Getting Started with SCD Part 7 – The Diet at Work

In the past segments in my Getting Started with the Specific Carbohydrate Diet series, I’ve talked about preparing to go on the diet both practically and emotionally and I’ve talked a lot about food of course. But once you’re on the diet there’s everything else in the real world – travelling, going out to restaurants, and work.

After all the whole goal of feeling better is to live in the real world. Maybe you’ve been struggling along with the same daily routine or maybe you’ve been stuck not being able to do much of anything – I certainly experienced both of those realities when I was first dealing with Crohn’s – but once you’re feeling good again you’re going to be doing normal things. One of those normal things is a full or part-time job that may take you out of the house for several hours a day. You may even travel and most likely you’ll be around food that you shouldn’t eat.

I’ve worked several jobs since starting SCD and for all them food has been used as a reward, for social occasions, and as a way to get through a stressful day. Donuts, pizza, out-to-lunch, and even beer Fridays can leave you feeling left out – and sometimes hungry. In some cases it can cause others to think   you’re not a team player – it’s unfortunate, but a reality – but I encourage you strongly to stick to the diet. I’ve said it before and I’ll say it forever, not eating what everyone is having is less embarrassing than the familiar symptoms of IBD.

via GIPHY
So what to do? Everyone’s situation is different, but I usually find that saying I have to follow a special diet is enough. Sometimes I provide more details if people are curious and I feel comfortable around them. Obviously at work you don’t hae to discuss any health issues, but since I’m pretty much always feeling fine I don’t mind talking about it at this point. I’ve been fortunate to always have a lot of support at work, but that doesn’t mean it’s not stressful sometimes.

Just like I talked about in the Emotional Side post, it’s always a good idea to have something you can eat handy. When we have a potluck I bring something I can eat. Sometimes I just grab a fruit tray and sometimes I make something. I brought my lemon bars to our last lunch pot luck and everyone loved them! I usually have a few things at the get together and then have a small lunch I can eat later if I didn’t get enough.

Sometimes there won’t be anything I can eat like when there are 10 pizzas and nothing else or trays of donuts. It’s okay. I hang out for a bit and then have my own lunch – sometimes I bring my lunch there and no one seems to mind. It’s really the social aspect that’s important.

Going out to lunch is a little trickier. I’ll be honest, early on when I was still getting used to things and wasn’t feeling 100%, I begged off on lunch outings a few times. It can be awkward when your team has to pick a place where’s there’s a chance that you can order something, but a lot of times they have offered. That being said I’ve been a few situations where I’ve just had to go wherever and in one case they had pre-ordered four different meals and we had to pick one – no substitutions allowed. In those cases I just order something I can eat – sometimes just a salad or fruit plate. In the case of not the pre-ordered meals I just had to pick at what I could.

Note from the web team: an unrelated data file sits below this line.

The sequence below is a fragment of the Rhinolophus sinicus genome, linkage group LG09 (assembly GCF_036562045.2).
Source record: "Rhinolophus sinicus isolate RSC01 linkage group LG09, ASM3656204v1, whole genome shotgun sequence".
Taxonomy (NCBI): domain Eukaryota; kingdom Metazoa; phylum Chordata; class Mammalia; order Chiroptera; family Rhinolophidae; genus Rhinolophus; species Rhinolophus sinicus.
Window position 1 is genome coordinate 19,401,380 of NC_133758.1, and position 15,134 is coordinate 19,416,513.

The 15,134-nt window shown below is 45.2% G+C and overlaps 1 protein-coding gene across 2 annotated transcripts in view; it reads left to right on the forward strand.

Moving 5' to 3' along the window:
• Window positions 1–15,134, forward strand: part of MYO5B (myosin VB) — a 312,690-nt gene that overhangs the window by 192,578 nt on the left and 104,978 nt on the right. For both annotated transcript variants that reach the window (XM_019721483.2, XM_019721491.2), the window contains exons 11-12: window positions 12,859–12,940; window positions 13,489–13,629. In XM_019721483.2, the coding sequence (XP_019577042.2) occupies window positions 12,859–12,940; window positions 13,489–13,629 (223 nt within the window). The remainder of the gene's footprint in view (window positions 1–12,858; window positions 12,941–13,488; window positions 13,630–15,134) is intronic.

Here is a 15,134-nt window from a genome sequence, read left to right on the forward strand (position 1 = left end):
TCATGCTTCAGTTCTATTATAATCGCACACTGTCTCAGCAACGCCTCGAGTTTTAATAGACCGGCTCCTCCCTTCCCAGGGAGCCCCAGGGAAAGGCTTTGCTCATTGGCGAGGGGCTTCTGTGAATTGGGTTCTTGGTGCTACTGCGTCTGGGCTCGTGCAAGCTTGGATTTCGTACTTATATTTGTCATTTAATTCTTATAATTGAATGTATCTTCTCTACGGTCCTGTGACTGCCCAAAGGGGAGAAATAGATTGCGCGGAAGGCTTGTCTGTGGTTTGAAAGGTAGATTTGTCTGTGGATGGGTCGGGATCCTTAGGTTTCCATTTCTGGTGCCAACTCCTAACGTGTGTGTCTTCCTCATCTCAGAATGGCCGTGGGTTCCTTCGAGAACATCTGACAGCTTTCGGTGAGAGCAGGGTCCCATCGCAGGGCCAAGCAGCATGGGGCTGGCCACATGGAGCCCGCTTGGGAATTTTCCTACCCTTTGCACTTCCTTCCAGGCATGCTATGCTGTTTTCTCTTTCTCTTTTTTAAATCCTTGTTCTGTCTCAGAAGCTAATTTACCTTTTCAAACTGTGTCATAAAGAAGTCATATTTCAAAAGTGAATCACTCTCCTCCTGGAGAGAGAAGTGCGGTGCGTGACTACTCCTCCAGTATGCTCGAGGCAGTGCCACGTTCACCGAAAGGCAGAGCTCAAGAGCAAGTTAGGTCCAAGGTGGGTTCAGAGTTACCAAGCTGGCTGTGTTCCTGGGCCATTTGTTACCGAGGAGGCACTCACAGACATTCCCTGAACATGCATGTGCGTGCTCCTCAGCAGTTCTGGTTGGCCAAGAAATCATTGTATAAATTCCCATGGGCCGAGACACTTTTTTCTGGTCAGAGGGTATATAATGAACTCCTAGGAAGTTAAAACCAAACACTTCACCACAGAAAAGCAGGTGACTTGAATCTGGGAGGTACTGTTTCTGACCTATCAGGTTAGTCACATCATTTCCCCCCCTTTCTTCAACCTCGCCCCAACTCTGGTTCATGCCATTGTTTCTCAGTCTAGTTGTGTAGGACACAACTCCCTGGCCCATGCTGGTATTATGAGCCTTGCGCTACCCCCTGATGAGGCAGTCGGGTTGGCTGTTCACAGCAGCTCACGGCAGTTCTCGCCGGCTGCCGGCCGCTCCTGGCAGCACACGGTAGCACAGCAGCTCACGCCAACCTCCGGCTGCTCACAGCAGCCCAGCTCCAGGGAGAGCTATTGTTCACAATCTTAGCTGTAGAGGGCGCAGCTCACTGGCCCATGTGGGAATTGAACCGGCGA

It’s not always going to be easy, but I’ve found over the years that if I stick to it and stay confident when I tell others what I need it’s not so bad. The hardest part for me really is just feeling awkward. I can handle the food part of it. That’s where confidence in the diet comes in. I’ve told more than one person about being sick in the past and feeling completely fine just by altering my diet. I’ve only ever had one person say they’d rather be on medication than eat like I do.

Sherry Lipp

Sherry Lipp

Sherry is a writer/blogger specializing in entertainment and food writing. She has been following a gluten, grain, and sugar-free diet for over 15 years and is the author of Don't Skip Dessert: Gluten-Free, Grain-Free & Sugar-Free Sweet Treats. She also enjoys writing about movies and television. You can find her entertainment articles at cinemalowdown.com.
Sherry Lipp

2 thoughts on “Getting Started with SCD Part 7 – The Diet at Work

  1. I’m following the Autoimmune Paleo Diet and the SCD diet. When visiting relatives, I used to bring a dish but now I just bring my own stuff. Everyone knows I’m on a very restrictive diet, so they are okay with it. In fact, it makes it easier for them because they don’t need to worry about there being enough food for me.

    Eating out is the hardest. I usually find the menu online beforehand. Usually, there are one or two dishes I can get with substitutions and eliminations. It’s hard though. I always have to make some compromises, such as eating meat that contains antibiotics or vegetables and fruit that might have added sugar. Sometimes I sneak in my own homemade condiments.

    1. Sometimes I bring my own stuff when I’m eating with other people too. It can be hard to explain just how strict SCD is – that it’s not just gluten-free. I check menus too. I hate it when a restaurant doesn’t have their menu online! I’ll be talking about restaurants in my next post. Thanks for the comment!

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